In its syllable structure, English allows for a cluster of up to three consonants before the vowel and four after it (e.g., straw, desks, glimpsed). The syllable structure causes problems for speakers of many other languages. Japanese, for example, broadly alternates consonant and vowel sounds so learners from Japan often try to force vowels in between the consonants (e.g., desks /desks/ becomes “desukusu” or milk shake /mɪlk ʃeɪk/ becomes “mirukushēku”).

Learners from languages where all words end in vowels sometimes tend to make all English words end in vowels, thus make /meɪk/ can come out as [meɪkə]. The learner’s task is further complicated by the fact that native speakers may drop consonants in the more complex blends (e.g., [mʌns] instead of [mʌnθs] for months).

Unstressed vowels – Native English speakers frequently replace almost any vowel in an unstressed syllable with an unstressed vowel, often schwa. For example, from has a distinctly pronounced short ‘o’ sound when it is stressed (e.g., Where are you from?), but when it is unstressed, the short ‘o’ reduces to a schwa (e.g., I’m from London.). In some cases, unstressed vowels may disappear altogether, in words such as chocolate (which has four syllables in Spanish, but only two as pronounced by Americans: “choc-lit”.)

Stress in English more strongly determines vowel quality than it does in most other world languages (although there are notable exceptions such as Russian). For example, in some varieties the syllables an, en, in, on and un are pronounced as homophones, that is, exactly alike. Native speakers can usually distinguish an able, enable, and unable because of their position in a sentence, but this is more difficult for inexperienced English speakers. Moreover, learners tend to over pronounce these unstressed vowels, giving their speech an unnatural rhythm.

Stress timing – English tends to be a stress-timed language – this means that stressed syllables are roughly equidistant in time, no matter how many syllables come in between. Although some other languages, e.g., German and Russian, are also stress-timed, most of the worlds other major languages are syllable-timed, with each syllable coming at an equal time after the previous one. Learners from these languages often have a staccato rhythm when speaking English that is disconcerting to a native speaker.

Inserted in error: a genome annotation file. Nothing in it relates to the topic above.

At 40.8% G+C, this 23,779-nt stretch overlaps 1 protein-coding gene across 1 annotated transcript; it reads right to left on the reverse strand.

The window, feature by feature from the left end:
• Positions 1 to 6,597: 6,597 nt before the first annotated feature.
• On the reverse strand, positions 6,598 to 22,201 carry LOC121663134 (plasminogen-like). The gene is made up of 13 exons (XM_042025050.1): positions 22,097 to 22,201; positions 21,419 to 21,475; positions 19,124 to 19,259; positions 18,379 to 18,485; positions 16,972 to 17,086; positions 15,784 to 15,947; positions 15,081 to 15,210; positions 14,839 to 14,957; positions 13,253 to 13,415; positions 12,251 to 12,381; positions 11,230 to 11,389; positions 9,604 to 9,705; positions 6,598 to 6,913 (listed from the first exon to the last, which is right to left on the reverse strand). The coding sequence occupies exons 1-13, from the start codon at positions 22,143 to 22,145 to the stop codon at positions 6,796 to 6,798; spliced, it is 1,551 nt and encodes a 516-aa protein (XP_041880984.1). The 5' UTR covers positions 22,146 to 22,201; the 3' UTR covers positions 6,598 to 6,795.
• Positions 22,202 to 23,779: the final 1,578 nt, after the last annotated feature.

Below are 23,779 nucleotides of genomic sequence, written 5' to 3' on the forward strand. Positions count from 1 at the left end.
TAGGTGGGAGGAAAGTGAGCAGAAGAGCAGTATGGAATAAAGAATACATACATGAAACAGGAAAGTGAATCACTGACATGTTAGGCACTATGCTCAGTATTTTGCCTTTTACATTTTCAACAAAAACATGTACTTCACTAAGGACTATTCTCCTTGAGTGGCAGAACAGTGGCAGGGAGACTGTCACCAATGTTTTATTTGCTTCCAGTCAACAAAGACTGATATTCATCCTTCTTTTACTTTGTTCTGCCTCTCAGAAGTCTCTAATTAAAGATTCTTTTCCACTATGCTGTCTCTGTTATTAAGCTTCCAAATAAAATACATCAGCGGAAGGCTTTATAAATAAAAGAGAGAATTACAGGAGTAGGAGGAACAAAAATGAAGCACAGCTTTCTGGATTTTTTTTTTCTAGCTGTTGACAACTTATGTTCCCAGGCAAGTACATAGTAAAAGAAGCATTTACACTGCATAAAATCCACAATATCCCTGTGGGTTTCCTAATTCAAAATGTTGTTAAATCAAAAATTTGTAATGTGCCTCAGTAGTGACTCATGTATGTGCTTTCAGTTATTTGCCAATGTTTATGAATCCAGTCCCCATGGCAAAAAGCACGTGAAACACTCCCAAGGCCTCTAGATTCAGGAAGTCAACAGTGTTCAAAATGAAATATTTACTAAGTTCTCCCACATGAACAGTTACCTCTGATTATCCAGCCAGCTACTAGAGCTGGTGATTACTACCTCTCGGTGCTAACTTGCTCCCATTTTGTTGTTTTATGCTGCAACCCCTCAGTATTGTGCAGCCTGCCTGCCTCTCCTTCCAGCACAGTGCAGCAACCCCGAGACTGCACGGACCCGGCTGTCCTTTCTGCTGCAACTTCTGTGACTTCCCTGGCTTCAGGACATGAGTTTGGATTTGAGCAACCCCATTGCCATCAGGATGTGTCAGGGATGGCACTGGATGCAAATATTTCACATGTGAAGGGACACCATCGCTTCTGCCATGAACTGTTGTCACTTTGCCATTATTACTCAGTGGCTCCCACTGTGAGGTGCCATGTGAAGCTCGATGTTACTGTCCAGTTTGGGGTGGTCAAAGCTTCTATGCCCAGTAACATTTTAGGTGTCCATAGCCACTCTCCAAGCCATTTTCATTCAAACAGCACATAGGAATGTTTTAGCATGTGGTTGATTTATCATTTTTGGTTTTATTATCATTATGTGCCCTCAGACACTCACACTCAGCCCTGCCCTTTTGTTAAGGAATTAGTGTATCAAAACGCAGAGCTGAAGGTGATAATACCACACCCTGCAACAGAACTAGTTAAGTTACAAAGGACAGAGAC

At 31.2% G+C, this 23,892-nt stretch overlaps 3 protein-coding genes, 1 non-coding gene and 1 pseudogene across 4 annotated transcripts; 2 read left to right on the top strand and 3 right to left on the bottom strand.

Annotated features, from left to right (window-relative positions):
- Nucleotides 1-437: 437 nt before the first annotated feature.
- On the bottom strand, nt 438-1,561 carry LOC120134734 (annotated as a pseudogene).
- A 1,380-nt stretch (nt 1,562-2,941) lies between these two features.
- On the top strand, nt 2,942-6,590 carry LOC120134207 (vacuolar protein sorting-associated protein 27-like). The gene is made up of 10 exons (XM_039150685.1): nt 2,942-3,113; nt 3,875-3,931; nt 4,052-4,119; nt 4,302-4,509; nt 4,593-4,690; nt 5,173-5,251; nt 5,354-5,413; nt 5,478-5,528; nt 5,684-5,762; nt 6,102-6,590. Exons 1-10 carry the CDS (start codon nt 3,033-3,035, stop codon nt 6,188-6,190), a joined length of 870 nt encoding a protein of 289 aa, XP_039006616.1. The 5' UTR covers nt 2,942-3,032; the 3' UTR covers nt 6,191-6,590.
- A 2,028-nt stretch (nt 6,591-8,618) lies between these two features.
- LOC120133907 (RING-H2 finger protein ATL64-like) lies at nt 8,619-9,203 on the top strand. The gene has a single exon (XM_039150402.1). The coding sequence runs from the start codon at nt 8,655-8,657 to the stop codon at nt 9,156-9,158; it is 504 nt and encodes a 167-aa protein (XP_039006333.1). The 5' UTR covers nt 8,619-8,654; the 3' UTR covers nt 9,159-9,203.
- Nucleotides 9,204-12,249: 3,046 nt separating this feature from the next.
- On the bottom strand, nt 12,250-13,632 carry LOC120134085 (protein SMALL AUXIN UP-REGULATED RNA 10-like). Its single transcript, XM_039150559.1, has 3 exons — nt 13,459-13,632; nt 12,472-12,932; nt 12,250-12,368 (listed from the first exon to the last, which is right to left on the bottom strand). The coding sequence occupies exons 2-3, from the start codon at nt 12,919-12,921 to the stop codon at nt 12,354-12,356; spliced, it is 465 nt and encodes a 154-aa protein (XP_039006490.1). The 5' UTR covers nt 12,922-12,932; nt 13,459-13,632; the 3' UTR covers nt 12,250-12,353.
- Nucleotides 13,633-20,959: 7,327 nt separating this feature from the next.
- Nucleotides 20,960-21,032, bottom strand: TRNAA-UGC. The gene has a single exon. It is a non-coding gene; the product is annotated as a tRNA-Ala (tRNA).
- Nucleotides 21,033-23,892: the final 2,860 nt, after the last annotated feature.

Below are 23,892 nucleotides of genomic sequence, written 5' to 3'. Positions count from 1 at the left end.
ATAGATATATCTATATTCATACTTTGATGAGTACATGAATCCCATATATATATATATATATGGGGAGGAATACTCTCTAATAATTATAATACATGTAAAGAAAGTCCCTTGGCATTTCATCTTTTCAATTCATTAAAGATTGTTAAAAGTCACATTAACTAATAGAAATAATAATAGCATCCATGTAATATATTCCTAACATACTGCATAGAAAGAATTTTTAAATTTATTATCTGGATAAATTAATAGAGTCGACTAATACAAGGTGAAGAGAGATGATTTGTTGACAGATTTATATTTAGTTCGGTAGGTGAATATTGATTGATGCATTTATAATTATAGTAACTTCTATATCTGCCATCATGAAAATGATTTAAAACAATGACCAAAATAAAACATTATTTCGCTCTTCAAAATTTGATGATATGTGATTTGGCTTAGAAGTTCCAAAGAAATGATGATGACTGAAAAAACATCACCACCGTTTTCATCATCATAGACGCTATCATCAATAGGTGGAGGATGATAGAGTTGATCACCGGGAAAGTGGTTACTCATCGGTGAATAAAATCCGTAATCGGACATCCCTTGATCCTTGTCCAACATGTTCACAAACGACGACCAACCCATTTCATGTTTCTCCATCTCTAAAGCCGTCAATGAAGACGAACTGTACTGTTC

“Stress for emphasis” – students’ own languages may not use stress for emphasis as English does.

“Stress for contrast” – stressing the right word or expression. This may not come easily to some nationalities.

“Emphatic apologies” – the normally unstressed auxiliary is stressed (I really am very sorry)

In English there are quite a number of words – about fifty – that have two different pronunciations, depending on whether they are stressed. They are “grammatical words”: pronouns, prepositions, auxiliary verbs and conjunctions. Most students tend to overuse the strong form, which is pronounced with the written vowel.

Connected speech

Phonological processes such as assimilation, elision and epenthesis together with indistinct word boundaries can confuse learners when listening to natural spoken English, as well as making their speech sound too formal if they do not use them. For example, in RP eight beetles and three ants /eɪt biːtəlz ənd θriː ænts/ becomes [eɪtbiːtl̩znθɹiːjæns].




Tenses – English has a relatively large number of tenses with some quite subtle differences, such as the difference between the simple past “I ate” and the present perfect “I have eaten.” Progressive and perfect progressive forms add complexity. (See English verbs.)

Functions of auxiliaries – Learners of English tend to find it difficult to manipulate the various ways in which English uses the first auxiliary verb of a tense. These include negation (e.g. He hasn’t been drinking.), inversion with the subject to form a question (e.g. Has he been drinking?), short answers (e.g. Yes, he has.) and tag questions (has he?). A further complication is that the dummy auxiliary verb do /does /did is added to fulfil these functions in the simple present and simple past, but not for the verb to be.

Modal verbs – English also has a significant number of modal auxiliary verbs which each have a number of uses. For example, the opposite of “You must be here at 8” (obligation) is usually “You don’t have to be here at 8” (lack of obligation, choice), while “must” in “You must not drink the water” (prohibition) has a different meaning from “must” in “You must not be a native speaker” (deduction). This complexity takes considerable work for most English languge learners to master.

Idiomatic usage – English is reputed to have a relatively high degree of idiomatic usage. For example, the use of different main verb forms in such apparently parallel constructions as “try to learn”, “help learn”, and “avoid learning” pose difficulty for learners. Another example is the idiomatic distinction between “make” and “do”: “make a mistake”, not “do a mistake”; and “do a favour”, not “make a favour”.